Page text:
Had Nerve stuck to the intrigue around online games, it could have been an efficiently entertaining piece of cinema.


2.5 / 5

Teens today with their Snapchat and Facebook—it’s no wonder people can’t spell correctly and that they let emojis do their talking for them. I sound like a senior citizen because that’s how you have to approach Lionsgate’s Nerve. The new feature from Henry Joost and Ariel Schulman, best known for their work on the documentary Catfish and its subsequent television series (as well as Paranormal Activity sequels), Nerve will definitely strike one for millennials—if they can stop playing Pokémon Go long enough to take it in.

High school senior Venus “Vee” Delmonico (Emma Roberts) has played it safe her whole life. When she starts participating in an online game called Nerve, her wild night in New York City turns into the night of her life after she meets daredevil Ian (Dave Franco). But when Vee’s done with the game, she discovers the game isn’t done with her.
Nerve liberally borrows elements from other films with games played in their cinematic world—from David Fincher’s appropriately titled The Game to 2009’s Gamer. And, for millennials obsessed with SnapChat and Instagram, the idea of a game like Nerve (advertised as “truth or dare without the truth”) will strike a chord, as will the authentic examination of teens’ desire to record every single element of their life.

It’s almost a shame the film is rated PG-13 to appeal to this audience, as the suspense gimmick runs out quick. Despite urban legends of dead kids and crazy dares involving dogs and peanut butter, Vee and her friends never engage in anything that isn’t strictly dangerous to their bodies. For them, regardless of the fact they live in New York City, a playground perfect for all manner of illegal activities, the dares run from trying on a fancy dress to walking across a ladder suspended between two buildings, nothing the gang from “Jackass” wouldn’t attempt. It’s almost laughable that Vee’s friend, Sydney (Emily Meade) keeps screaming at her “watchers” to give her a good dare, and no one thinks of anything involving sex or drugs. Even in the party scenes—this is a film for the MTV set, so of course we’re treated to slow-motion gyrating imitating the Fast and Furious series—things are a bit too Sixteen Candles and less Eyes Wide Shut.

The first half hour yields some fun as Vee finds herself and tests her limits. Joost and Schulman keep things moving and New York certainly looks slick and colorful. The hipster atmosphere will definitely find fans among kids who think Wu Tang references and a white girl with the actual name of Venus Delmonico are the epitome of cool, all punctuated by a playlist of songs you’d hear on a reunion episode of “Catfish.”

Roberts and Franco have good chemistry, and Nerve sails on the goodwill of their affection. As the shy Vee, Roberts shows range beyond being a bitch. Roberts has the ability to be a great every-girl if given the chance. You might laugh at a girl like Emma Roberts being invisible in high school, but her humiliation at finding out the school football player doesn’t think she’s his “type” is palpable to anyone who’s been rejected. It was actually refreshing not hearing her have a verbal rapier handy every five minutes. Dave Franco proves he’s the more charismatic Franco, and though Ian has the bland generic story that sets things in motion, his smile is infectious, he rocks out well to Roy Orbison’s “You Got It” and he’s a good plant to entice Roberts’ Vee deeper into the world of Nerve.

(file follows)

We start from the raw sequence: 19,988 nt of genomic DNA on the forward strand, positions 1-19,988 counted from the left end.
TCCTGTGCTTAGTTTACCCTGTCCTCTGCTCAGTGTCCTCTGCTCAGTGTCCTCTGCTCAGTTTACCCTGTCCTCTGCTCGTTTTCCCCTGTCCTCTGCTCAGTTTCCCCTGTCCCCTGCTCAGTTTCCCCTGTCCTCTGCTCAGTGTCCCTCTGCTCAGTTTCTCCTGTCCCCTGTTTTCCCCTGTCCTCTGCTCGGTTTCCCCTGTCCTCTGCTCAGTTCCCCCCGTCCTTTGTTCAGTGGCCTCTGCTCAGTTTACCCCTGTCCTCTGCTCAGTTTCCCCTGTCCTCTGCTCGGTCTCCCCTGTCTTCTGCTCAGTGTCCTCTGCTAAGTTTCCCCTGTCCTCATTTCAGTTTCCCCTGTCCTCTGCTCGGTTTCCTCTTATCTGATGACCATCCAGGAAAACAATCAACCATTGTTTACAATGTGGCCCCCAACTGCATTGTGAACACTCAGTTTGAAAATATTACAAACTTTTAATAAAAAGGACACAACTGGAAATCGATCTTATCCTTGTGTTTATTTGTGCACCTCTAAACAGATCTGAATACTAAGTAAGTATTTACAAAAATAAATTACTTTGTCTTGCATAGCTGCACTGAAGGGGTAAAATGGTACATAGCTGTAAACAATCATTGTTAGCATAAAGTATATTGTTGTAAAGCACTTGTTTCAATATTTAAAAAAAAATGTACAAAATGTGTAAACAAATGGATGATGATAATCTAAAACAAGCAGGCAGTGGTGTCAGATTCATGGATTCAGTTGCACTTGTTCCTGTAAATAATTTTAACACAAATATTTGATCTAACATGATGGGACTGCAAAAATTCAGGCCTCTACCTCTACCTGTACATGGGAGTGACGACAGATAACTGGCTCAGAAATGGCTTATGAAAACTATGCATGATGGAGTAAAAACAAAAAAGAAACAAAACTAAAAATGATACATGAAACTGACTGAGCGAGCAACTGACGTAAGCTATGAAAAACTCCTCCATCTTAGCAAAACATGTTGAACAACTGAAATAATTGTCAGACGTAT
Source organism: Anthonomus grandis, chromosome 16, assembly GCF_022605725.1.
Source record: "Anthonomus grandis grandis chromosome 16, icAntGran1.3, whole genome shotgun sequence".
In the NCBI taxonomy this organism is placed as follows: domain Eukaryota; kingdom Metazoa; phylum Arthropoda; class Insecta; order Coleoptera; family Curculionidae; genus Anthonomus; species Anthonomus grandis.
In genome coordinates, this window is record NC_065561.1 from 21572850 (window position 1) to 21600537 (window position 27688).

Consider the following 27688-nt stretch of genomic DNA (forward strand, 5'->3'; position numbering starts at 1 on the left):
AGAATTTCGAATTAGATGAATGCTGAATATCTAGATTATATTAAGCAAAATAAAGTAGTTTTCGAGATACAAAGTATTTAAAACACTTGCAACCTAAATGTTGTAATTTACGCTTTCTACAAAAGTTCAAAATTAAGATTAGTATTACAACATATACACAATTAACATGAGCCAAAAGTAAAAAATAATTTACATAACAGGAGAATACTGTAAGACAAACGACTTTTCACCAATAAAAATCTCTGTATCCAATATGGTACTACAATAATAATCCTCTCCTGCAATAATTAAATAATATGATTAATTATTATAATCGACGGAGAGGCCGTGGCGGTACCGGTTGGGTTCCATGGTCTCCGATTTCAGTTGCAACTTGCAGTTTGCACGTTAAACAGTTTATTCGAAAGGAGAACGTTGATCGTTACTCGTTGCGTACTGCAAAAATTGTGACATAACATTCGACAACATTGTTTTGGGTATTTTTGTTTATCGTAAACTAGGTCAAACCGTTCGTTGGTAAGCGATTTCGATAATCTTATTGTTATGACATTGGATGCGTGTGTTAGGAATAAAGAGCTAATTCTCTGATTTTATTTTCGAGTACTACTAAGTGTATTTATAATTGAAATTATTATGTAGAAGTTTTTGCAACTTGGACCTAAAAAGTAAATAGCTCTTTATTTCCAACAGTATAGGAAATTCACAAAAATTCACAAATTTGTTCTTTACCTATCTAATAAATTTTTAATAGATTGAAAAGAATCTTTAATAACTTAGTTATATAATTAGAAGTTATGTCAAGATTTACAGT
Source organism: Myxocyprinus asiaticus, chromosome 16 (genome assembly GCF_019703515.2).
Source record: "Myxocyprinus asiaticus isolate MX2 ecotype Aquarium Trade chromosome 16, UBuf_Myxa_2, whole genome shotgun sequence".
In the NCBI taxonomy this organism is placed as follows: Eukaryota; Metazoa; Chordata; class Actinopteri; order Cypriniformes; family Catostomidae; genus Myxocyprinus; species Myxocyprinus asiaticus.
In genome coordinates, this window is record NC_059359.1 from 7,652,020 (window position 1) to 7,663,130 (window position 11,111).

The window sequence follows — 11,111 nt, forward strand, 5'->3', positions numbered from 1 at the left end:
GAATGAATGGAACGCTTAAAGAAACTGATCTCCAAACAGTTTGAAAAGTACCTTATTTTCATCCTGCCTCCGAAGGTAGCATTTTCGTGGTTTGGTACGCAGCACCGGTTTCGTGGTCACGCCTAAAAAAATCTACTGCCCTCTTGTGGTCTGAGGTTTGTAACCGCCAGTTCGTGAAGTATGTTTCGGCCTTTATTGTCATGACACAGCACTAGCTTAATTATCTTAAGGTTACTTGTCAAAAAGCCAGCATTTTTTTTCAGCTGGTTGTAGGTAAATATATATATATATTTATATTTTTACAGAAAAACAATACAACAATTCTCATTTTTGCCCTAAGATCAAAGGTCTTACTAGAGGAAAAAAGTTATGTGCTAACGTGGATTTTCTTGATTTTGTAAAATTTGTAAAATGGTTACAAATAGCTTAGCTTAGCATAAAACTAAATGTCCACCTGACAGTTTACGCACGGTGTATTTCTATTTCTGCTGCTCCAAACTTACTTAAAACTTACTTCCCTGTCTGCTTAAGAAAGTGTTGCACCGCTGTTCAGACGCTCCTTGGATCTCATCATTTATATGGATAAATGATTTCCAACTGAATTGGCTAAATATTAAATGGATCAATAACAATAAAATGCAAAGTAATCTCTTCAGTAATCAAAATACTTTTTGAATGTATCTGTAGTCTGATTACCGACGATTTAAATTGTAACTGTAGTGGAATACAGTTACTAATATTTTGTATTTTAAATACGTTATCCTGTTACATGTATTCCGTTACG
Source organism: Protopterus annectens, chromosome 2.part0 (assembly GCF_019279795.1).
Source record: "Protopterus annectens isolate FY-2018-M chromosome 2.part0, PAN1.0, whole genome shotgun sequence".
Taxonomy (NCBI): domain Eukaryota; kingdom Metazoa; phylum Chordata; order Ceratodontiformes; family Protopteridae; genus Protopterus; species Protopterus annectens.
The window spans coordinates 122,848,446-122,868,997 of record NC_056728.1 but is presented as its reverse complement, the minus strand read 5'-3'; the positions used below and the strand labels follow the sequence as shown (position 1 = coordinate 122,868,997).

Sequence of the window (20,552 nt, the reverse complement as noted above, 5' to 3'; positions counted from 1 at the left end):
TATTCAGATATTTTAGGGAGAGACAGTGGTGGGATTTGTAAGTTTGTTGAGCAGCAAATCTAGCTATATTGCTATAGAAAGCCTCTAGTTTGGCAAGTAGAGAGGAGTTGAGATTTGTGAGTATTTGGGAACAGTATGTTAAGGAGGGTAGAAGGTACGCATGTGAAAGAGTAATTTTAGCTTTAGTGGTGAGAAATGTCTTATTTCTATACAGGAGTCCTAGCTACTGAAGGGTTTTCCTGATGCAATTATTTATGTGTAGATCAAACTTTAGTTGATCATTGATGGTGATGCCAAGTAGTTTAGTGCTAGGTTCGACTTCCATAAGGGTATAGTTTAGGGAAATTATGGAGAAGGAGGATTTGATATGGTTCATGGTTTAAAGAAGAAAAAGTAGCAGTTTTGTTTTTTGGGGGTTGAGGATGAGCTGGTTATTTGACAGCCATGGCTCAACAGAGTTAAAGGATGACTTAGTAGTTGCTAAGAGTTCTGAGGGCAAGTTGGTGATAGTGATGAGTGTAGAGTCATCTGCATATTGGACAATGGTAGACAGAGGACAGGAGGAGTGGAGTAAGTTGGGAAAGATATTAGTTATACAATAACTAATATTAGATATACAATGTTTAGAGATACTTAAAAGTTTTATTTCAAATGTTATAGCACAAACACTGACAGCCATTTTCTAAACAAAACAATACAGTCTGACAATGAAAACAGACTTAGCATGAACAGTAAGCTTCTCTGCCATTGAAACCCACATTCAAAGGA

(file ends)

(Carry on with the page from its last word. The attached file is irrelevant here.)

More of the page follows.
With a game that seemingly appeals to the stupidest kids with nothing but time on their hands, the only way people would stay so long is money, right? Though Vee and Ian talk about helping their family, the money seems irrelevant to everything they’re doing. Vee plays Nerve to look cool, but with an added cash component it opens the door towards critiquing how this game functions. There’s no shadowy “big bad” behind the game, which turns the third act into a preachy sermon on internet bullying and an ending someone copied from Jurassic Park (don’t get me started on the script’s new discovery of terms like “dark web” and “open source”).

Roberts finds herself in a room akin to the “riff off” in Pitch Perfect 2, screaming at the anonymous watchers to reveal themselves in the script’s lame attempt to say that anonymity online has consequences and verbally harassing someone makes them an accomplice to murder. Maybe this was a unique message a few years ago, but it has all the originality of a chain letter on Windows 96. Do people’s online words have consequences? Hell yes. But the script has to make a very pointed statement when the game itself was more than enough to make that statement, believing its tween audience is too stupid to understand metaphors. Maybe they are, but the script gives the speech all the power of something written by a 12-year-old.

Had Nerve stuck to the intrigue around online games and their ability to test the limits of people’s personalities, it could have been an efficiently entertaining piece of cinema. And if it wanted to be a message movie about online harassment, that could have worked with some subtlety thrown in. The final third and it’s overly telegraphed message leave things sour and cheesy. The premise is already laughable on its own, but the minute “you become a prisoner to the game” is said, any tenuous connection to reality is lost, turning Nerve into The Hunger Games without the dystopia or anything passing for intelligence.

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